While this middle class segment does not have the numbers to elect an alternative force into power nationally, it certainly has the ability to play the ‘spoiler’ by taking to the streets and threatening the system. All this means that if we are to have political stability, there has to be a new bargain in which the interests and aspirations of the middle class for rule of law, accountability and a more inclusive political order are given some space. Where does the PTI’s politics of protests fit into this? Can it help us reach the renegotiated compact we need? The answer is both, yes and no.
Yes, because the PTI is the only major party that is talking about change, and the current protests have already resulted in a growing number of people talking about reform. Even many of those who have been singing Kumbaya about the Eighteenth Amendment and the overall deal surrounding it are now gradually beginning to smell reality.
At the same time, the manner of the PTI’s protests has led the party to paint itself into a corner by getting stuck on Nawaz Sharif’s resignation. What the party is not doing is to seriously organise itself at the grassroots level and engage the working class by taking up issues of workers, peasants and other economically under-privileged segments, instead of remaining confined to the middle class. It is still to hold a demonstration for the restoration of local governments, which could provide a strong rallying cry for attracting the grassroots constituency that feels disenfranchised by the current political system, even though this is the PTI’s natural recruiting ground. In short, the party should be focusing on doing grassroots work to attract more supporters and create a broader coalition for reform, instead of only focusing on a top-down notion of change in which the focus is on removing a few individuals at the top.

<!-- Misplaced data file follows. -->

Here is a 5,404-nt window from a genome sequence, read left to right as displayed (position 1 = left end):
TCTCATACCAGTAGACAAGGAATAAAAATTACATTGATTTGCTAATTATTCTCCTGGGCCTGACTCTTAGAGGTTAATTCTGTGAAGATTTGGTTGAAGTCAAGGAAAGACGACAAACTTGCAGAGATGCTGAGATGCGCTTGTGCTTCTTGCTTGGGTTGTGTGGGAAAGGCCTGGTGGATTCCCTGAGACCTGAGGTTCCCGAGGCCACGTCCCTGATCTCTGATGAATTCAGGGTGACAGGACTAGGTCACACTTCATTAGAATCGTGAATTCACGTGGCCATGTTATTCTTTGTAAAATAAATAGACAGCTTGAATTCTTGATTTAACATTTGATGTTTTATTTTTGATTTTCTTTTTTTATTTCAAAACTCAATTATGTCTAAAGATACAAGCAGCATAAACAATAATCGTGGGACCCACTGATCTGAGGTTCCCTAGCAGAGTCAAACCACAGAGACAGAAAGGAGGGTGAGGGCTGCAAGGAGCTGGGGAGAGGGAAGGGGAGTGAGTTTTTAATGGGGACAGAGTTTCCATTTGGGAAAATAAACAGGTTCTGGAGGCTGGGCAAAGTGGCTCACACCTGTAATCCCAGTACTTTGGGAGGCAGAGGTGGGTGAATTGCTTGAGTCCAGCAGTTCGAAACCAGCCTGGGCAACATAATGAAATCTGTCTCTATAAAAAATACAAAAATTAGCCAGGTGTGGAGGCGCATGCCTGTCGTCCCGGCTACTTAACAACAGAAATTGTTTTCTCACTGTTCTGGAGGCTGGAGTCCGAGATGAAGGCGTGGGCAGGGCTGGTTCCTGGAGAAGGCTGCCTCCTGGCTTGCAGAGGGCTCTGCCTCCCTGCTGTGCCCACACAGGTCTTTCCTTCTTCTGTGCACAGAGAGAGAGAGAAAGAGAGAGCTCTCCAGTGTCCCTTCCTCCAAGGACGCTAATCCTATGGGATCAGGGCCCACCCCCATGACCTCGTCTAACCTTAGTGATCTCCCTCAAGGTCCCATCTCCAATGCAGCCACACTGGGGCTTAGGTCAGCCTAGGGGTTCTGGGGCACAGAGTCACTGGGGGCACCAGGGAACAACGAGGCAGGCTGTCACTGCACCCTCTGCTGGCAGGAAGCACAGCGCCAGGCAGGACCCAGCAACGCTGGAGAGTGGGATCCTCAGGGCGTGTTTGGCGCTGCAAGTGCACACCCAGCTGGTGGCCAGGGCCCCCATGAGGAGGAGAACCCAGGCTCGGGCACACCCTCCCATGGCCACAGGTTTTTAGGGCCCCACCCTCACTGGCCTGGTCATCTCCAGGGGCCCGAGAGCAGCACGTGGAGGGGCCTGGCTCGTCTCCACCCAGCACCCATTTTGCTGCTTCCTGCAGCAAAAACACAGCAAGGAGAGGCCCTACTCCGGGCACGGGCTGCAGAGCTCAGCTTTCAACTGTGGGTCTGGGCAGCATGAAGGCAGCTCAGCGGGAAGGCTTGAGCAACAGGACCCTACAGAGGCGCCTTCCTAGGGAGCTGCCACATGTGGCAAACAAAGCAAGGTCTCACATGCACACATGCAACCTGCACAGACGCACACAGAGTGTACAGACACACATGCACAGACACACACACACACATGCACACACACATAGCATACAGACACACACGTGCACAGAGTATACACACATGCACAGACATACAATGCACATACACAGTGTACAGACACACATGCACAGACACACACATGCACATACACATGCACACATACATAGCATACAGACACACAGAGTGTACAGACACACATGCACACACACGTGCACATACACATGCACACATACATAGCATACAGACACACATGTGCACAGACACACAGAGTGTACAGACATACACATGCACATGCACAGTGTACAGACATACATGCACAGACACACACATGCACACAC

Politics is ultimately about various interest groups bargaining on the basis of their negotiating power rather than about taking puritan positions. The PTI equates bargaining and compromising with selling out instead of understanding how negotiation works and employing that to first generate maximum pressure on a strategically chosen pressure point, and then using that to extract the best possible bargain in which the rights and interests of ordinary citizens are given more weight. With the PTI having these weaknesses and the status quo parties avoiding reform as much as possible, it appears that the process of finding a new compact for a better and more inclusive political system is likely to be a longer and bumpier one.
Published in The Express Tribune, November 7th, 2014.